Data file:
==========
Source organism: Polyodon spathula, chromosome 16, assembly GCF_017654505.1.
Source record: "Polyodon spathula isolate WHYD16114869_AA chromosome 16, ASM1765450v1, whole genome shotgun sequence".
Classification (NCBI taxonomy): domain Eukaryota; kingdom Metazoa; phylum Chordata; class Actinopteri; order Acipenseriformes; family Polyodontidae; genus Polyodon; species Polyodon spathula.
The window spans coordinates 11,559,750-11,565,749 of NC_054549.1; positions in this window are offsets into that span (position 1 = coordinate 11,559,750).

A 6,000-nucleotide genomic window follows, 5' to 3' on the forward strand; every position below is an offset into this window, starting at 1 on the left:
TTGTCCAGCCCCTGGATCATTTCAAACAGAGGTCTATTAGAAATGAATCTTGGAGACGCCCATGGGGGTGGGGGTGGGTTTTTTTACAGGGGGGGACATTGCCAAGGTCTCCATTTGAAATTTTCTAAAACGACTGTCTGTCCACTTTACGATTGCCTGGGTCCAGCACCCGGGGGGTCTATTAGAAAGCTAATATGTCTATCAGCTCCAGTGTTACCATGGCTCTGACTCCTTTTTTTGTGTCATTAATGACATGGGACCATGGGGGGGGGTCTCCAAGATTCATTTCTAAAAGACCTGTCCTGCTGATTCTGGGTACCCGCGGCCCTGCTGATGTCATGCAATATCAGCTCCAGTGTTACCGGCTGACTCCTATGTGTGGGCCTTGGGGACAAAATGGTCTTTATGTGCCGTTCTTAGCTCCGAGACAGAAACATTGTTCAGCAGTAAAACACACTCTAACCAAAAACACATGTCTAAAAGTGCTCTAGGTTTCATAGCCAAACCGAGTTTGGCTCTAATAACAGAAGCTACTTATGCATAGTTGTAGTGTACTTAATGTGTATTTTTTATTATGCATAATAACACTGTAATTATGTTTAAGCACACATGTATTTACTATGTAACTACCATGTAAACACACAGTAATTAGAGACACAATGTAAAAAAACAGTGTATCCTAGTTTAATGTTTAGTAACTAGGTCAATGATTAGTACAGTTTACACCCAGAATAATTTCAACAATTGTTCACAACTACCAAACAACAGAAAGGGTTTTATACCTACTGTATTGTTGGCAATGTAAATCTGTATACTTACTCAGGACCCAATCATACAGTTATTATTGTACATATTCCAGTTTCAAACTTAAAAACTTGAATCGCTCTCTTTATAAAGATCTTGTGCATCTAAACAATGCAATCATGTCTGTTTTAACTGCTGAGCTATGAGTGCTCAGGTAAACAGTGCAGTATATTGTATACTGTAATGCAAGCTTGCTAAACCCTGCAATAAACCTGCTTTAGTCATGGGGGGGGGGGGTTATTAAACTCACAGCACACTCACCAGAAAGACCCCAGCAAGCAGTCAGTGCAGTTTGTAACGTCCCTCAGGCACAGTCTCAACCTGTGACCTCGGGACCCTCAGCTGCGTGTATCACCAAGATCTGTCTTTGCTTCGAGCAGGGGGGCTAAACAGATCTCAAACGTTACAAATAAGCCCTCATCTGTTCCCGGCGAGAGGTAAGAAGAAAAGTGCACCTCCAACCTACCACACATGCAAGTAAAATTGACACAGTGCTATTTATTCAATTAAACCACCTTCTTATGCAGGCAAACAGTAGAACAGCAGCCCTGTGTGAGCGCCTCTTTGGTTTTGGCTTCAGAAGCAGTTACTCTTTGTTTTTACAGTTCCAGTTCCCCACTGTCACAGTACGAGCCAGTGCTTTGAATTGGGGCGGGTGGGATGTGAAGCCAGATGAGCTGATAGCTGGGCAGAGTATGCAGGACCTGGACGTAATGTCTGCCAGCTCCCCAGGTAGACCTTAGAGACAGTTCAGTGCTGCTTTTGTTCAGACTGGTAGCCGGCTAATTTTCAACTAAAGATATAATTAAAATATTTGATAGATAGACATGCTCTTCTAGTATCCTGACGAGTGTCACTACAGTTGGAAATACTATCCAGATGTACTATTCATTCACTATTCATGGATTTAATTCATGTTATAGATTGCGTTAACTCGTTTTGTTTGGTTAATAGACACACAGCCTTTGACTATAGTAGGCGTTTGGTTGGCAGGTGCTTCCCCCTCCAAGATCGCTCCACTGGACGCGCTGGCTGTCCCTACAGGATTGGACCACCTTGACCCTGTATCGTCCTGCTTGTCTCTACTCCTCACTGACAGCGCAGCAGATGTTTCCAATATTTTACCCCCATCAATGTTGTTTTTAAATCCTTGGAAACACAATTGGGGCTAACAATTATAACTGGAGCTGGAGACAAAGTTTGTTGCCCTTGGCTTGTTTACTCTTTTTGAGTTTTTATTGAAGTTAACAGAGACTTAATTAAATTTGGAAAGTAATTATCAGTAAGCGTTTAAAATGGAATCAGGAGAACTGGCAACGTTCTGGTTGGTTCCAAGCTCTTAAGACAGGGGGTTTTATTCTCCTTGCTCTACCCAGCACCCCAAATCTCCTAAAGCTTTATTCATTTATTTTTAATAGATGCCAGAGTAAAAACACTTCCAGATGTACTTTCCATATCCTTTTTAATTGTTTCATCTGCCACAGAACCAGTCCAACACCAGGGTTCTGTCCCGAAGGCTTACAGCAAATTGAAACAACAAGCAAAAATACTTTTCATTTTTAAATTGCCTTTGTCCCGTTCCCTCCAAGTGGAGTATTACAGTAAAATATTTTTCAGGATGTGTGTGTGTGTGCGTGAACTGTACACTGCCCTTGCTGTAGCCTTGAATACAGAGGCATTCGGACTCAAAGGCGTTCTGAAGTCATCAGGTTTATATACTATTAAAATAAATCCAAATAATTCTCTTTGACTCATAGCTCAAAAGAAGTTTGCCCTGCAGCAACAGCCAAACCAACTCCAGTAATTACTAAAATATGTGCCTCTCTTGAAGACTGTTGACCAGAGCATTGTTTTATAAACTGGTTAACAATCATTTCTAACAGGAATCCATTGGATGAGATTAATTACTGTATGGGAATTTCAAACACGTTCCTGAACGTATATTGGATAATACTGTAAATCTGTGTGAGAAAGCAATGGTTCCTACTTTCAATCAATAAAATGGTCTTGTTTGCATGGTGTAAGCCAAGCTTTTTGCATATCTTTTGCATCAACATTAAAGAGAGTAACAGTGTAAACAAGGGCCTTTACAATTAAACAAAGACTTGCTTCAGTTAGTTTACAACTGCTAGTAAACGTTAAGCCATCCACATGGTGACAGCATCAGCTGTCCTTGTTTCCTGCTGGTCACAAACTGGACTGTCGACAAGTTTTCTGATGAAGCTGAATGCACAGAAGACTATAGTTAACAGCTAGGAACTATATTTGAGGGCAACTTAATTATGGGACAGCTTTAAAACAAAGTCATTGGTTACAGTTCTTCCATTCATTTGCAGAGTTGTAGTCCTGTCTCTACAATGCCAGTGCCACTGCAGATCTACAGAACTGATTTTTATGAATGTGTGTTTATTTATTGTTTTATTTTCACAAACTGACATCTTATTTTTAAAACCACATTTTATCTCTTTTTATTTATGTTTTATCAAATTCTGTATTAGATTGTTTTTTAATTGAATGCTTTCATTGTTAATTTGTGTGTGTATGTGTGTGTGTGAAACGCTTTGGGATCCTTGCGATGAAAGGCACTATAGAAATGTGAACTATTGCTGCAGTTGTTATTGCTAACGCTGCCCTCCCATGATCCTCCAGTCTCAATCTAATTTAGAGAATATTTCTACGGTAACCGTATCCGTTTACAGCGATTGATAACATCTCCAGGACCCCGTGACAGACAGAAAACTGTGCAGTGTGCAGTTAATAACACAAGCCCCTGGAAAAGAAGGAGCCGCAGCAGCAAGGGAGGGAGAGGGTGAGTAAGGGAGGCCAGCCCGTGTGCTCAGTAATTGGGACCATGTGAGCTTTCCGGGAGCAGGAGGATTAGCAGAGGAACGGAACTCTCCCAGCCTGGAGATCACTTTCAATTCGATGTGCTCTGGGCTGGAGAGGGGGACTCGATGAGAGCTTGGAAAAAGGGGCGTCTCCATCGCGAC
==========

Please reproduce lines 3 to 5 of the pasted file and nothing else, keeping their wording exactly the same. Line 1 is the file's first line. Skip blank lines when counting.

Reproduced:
Classification (NCBI taxonomy): domain Eukaryota; kingdom Metazoa; phylum Chordata; class Actinopteri; order Acipenseriformes; family Polyodontidae; genus Polyodon; species Polyodon spathula.
The window spans coordinates 11,559,750-11,565,749 of NC_054549.1; positions in this window are offsets into that span (position 1 = coordinate 11,559,750).

A 6,000-nucleotide genomic window follows, 5' to 3' on the forward strand; every position below is an offset into this window, starting at 1 on the left: